There is increasing recognition of distinct inflammatory eruptions associated with checkpoint inhibitors. A better understanding of their severity, therapeutic response, and impact on cancer treatment is needed.
To analyze the different rashes associated with immunotherapy referred to our institution's oncodermatology clinic and inpatient consultative service and to evaluate their therapeutic response and impact on immunotherapy.
We retrospectively reviewed the medical records of patients referred to the oncodermatology clinic or inpatient dermatology service during 2016-2018 at Yale-New Haven Hospital for eruptions that developed during immunotherapy.
In total, 98 patients (51 men, 47 women) treated with checkpoint inhibitors developed 103 inflammatory eruptions, with a range of mean latency of 0.2-17.7 months. A minority of patients (25/103; 24.3%) required immunotherapy interruption; most of these cases involved immunobullous (7/8; 87.5%), lichenoid (8/26; 30.8%), maculopapular (6/18; 33.3%), and Stevens-Johnson syndrome–like (2/2, 100%) reactions. Only 3 of 16 (18.8%) patients who had their immunotherapy interrupted had a grade 2 or 3 flare on rechallenge. Most reactions (93/103; 90.3%) responded to dermatologic therapy or immunotherapy interruption.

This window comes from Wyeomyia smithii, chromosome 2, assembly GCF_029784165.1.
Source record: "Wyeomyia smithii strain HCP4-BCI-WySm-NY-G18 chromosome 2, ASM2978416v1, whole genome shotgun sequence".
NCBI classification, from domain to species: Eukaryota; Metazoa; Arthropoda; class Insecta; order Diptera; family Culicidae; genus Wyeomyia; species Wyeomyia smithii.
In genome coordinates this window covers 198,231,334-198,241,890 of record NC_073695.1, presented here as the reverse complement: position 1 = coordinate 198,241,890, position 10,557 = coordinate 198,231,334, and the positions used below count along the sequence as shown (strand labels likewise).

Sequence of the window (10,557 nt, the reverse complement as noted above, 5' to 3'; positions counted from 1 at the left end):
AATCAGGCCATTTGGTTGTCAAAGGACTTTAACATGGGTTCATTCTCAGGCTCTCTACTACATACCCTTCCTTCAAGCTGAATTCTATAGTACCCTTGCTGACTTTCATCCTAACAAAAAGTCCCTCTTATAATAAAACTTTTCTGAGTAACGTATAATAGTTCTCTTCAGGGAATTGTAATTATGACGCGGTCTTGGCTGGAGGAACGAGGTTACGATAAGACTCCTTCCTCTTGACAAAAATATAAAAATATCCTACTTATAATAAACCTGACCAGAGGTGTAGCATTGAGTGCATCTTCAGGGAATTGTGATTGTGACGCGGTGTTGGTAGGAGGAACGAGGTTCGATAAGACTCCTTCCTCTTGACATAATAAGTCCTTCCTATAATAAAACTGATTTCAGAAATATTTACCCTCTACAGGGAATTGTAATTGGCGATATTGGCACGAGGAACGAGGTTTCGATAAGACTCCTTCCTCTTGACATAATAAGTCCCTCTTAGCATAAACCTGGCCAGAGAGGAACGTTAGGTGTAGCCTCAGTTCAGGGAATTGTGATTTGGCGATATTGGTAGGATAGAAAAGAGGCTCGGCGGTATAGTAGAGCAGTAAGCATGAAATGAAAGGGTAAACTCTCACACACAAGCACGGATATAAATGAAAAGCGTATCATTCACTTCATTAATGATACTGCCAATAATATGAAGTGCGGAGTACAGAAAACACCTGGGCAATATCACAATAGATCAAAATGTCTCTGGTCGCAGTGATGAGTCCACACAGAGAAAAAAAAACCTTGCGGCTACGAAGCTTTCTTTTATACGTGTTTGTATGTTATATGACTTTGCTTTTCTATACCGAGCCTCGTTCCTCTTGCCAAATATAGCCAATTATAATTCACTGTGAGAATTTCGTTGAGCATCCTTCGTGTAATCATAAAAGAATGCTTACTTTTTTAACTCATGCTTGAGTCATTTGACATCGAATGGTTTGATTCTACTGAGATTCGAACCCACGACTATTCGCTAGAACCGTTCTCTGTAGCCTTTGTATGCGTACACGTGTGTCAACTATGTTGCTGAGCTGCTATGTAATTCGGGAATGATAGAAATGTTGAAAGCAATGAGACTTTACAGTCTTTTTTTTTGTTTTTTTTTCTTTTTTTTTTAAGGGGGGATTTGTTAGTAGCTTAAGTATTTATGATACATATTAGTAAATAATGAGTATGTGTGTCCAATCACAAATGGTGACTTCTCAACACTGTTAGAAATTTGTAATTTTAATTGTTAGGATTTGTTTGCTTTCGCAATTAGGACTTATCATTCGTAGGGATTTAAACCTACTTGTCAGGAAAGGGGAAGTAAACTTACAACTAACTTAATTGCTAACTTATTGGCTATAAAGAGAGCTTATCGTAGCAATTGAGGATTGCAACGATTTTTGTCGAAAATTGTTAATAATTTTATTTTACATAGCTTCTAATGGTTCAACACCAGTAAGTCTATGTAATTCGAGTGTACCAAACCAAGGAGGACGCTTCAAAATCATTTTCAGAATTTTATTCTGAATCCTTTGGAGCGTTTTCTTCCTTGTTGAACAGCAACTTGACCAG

This was a retrospective study from a single tertiary care center.
A variety of inflammatory reactions might occur from immunotherapy with differing degrees of severity. While most rashes responded to topical treatment, immunobullous and exfoliative presentations frequently interrupted immunotherapy. Increased awareness and early recognition could reduce the need for unnecessary immunotherapy interruption.Le texte complet de cet article est disponible en PDF.
Key words : cutaneous adverse events, cytotoxic T-lymphocyte associated protein 4, dermatologic toxicities, immune checkpoint inhibitor, immune-related adverse events, immunotherapy, programmed cell death 1, programmed cell death ligand 1
Abbreviations used : AGEP, BSA, CTLA-4, irAE, PD-1, PD-L1, PRP, SJS, UVB
| Funding sources: Supported in part by a National Institutes of Health medical student research fellowship (to Ms Coleman) and immune checkpoint inhibitor toxicity grant (R01 CA227473, to Dr Kluger).
| Conflicts of interest: Dr Kluger served on an advisory board or received consultant fees from Roche-Genentech, Corvus, Nektar, Biodesix, Iovance, Pfizer, and Celldex and received research support from Bristol Meyers Squibb, Merck, Apexigen, and the NIH for immunotherapy toxicities. Dr Leventhal served on an advisory board for Amgen. All other authors have no conflicts of interest to disclose.